All About the Gateway Arch
The Gateway Arch is a tall monument in the City of St. Louis, MO in the United States of America. Made of stainless steel and standing about 630 feet (192 m) tall, this monument was built as a weighted catenary arch and currently remains the tallest arch in the world, Missouri’s tallest accessible building, and the tallest artificial monument in the entire Western Hemisphere. Constructed as a monument when the U.S. was expanding toward the west and officially dedicated to U.S. citizens, the Gateway to the West or simply the Arch is the heart of Gateway Arch National Park. It is also a world-renowned symbol of St. Louis and has become a popular tourist destination. Learn about the Missouri Botanical Garden.
History of the Arch
Eero Saarinen, a Finnish-American architect, designed the Arch in 1947 before its construction began in February 1963 and completed in October 1965 at an approximate cost of $13 million, which is equivalent to 2018’s $82 million. The Arch was officially open to the public in early June 1967. Currently located at the site where St. Louis was founded in the Mississippi River’s west bank, this monument inspires you to want to explore new experiences and reach new heights.
The Arch was built to commemorate President Thomas Jefferson’s major Louisiana Purchase (1803) as well as to celebrate the city’s central role in the subsequent westward expansion. St. Louis was the market and supply center for fur traders and explorers, and even the popular Meriwether Lewis & William Clark. It grew rapidly following the War of 1812 when a large number of people started traveling by wagon train in search of their fortunes on the western part of the Mississippi River. While Saarinen won the widely contested competition to design an iconic monument to honor the spirit of the western pioneers, he lost his life to a brain tumor in 1961 and never lived to see his design being transformed into reality in 1963.
Features of the Gateway Arch
Therefore, in only half a century since its construction, the monument has been many things, including a commemoration of an expedition by Lewis and Clark, a monument to President Thomas Jefferson, and a national park. Its most recent designation in February 2018 has continued to confuse many. Covering over 90 urban acres, this national park doesn’t look anything like its fellows. Recent massive renovations and upgrades to a state-of-the-art American history museum have enhanced its significance as a monumental landmark.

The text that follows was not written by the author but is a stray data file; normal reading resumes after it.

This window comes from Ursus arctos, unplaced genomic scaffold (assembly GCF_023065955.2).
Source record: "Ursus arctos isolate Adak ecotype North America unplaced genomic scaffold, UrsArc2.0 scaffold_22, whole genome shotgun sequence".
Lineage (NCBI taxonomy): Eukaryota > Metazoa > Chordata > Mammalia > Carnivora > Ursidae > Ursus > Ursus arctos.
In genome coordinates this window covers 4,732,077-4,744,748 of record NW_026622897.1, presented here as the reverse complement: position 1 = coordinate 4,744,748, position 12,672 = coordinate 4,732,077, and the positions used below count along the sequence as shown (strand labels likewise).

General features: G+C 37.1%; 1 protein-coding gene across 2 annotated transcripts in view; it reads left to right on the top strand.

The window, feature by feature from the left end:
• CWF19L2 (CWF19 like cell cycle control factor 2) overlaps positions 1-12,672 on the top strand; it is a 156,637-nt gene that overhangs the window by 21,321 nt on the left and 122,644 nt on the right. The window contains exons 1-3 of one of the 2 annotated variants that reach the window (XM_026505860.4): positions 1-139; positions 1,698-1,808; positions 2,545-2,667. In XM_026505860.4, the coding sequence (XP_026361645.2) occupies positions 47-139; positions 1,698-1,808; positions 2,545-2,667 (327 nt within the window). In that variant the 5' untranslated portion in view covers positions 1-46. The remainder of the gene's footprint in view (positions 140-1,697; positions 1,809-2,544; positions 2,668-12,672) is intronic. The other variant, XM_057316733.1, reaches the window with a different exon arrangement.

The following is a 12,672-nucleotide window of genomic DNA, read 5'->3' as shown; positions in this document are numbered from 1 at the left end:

About $380 million was used in its renovation. The waterfront green space is laced with decent walking trails and interpretive signs help to guide visitors by dotting the paths and allowing them to connect to downtown St. Louis, making the monument more accessible than ever. The massive and costly changes were worth it after all, as the area’s upgraded status has enhanced its overall look and feel. A parking garage has been transformed into an amphitheater and a pedestrian bridge cuts across the interstate. Besides, the glassy visitor center looks futuristic and complements its interior. Undoubtedly, the Arch represents a complex homage to the nation’s complex yet interesting past, much like the monument itself.
It took $13 million, over 43, 200 tons of stainless steel, and 7 solid years to construct the world’s largest man-made arch. While you may not be able to climb its more than 1, 070 steps to the top, a 4-minute tram ride will take you up through its hollow legs to obtain the 630-foot-high view, but you have to endure a much longer wait in line for your turn. If you want to stay at the top of the Arch for as long as you like, you’re welcome. Just know that you may also want to view it from as many angles as possible. Other activities to enjoy here include a 1-hour Mississippi riverboat cruise. You may also opt for a helicopter tour if you want to have an aerial view of the Arch and its environs. Same-day tickets are available upon request, although you’re advised to consider advance reservations during the busy summer months. Laclede’s Landing is located in the northern part of the park grounds and is St. Louis’s oldest district currently featuring renovated warehouses as well as riverfront patios. The James Beard offers dining with a view for those who would like a memorable evening.
Therefore, the Gateway Arch is a great place to visit either alone or with friends and loved ones. You’ll not only get to see the tallest man-made monument but will also have an opportunity to learn more about the history of the Arch.
Directions to our office from the Gateway Arch
Take I-44 to Lumiere Pl Blvd. Take exit 292 from I-44
Get on I-64 W/US-40 W from N Broadway
Follow I-64 W to S Hanley Rd in Richmond Heights. Take exit 31B from I-64 W
Merge onto S Hanley Rd
We are located on the right